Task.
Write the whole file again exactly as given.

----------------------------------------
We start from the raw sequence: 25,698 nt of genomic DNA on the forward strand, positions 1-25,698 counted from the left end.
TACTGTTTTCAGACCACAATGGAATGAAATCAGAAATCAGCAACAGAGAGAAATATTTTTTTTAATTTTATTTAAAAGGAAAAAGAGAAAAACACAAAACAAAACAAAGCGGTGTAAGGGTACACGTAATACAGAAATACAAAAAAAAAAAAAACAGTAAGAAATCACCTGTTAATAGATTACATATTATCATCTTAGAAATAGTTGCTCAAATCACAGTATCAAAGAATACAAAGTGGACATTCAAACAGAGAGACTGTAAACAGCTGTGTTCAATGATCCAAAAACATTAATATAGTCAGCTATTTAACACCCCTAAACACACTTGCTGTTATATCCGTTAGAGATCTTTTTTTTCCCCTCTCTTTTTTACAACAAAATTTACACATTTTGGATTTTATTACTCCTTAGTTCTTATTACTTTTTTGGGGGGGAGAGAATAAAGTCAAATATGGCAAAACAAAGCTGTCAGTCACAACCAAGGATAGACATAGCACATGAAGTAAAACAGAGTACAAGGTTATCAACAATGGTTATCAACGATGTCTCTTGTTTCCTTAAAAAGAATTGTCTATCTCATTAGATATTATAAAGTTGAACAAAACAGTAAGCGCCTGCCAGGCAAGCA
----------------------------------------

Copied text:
We start from the raw sequence: 25,698 nt of genomic DNA on the forward strand, positions 1-25,698 counted from the left end.
TACTGTTTTCAGACCACAATGGAATGAAATCAGAAATCAGCAACAGAGAGAAATATTTTTTTTAATTTTATTTAAAAGGAAAAAGAGAAAAACACAAAACAAAACAAAGCGGTGTAAGGGTACACGTAATACAGAAATACAAAAAAAAAAAAAACAGTAAGAAATCACCTGTTAATAGATTACATATTATCATCTTAGAAATAGTTGCTCAAATCACAGTATCAAAGAATACAAAGTGGACATTCAAACAGAGAGACTGTAAACAGCTGTGTTCAATGATCCAAAAACATTAATATAGTCAGCTATTTAACACCCCTAAACACACTTGCTGTTATATCCGTTAGAGATCTTTTTTTTCCCCTCTCTTTTTTACAACAAAATTTACACATTTTGGATTTTATTACTCCTTAGTTCTTATTACTTTTTTGGGGGGGAGAGAATAAAGTCAAATATGGCAAAACAAAGCTGTCAGTCACAACCAAGGATAGACATAGCACATGAAGTAAAACAGAGTACAAGGTTATCAACAATGGTTATCAACGATGTCTCTTGTTTCCTTAAAAAGAATTGTCTATCTCATTAGATATTATAAAGTTGAACAAAACAGTAAGCGCCTGCCAGGCAAGCA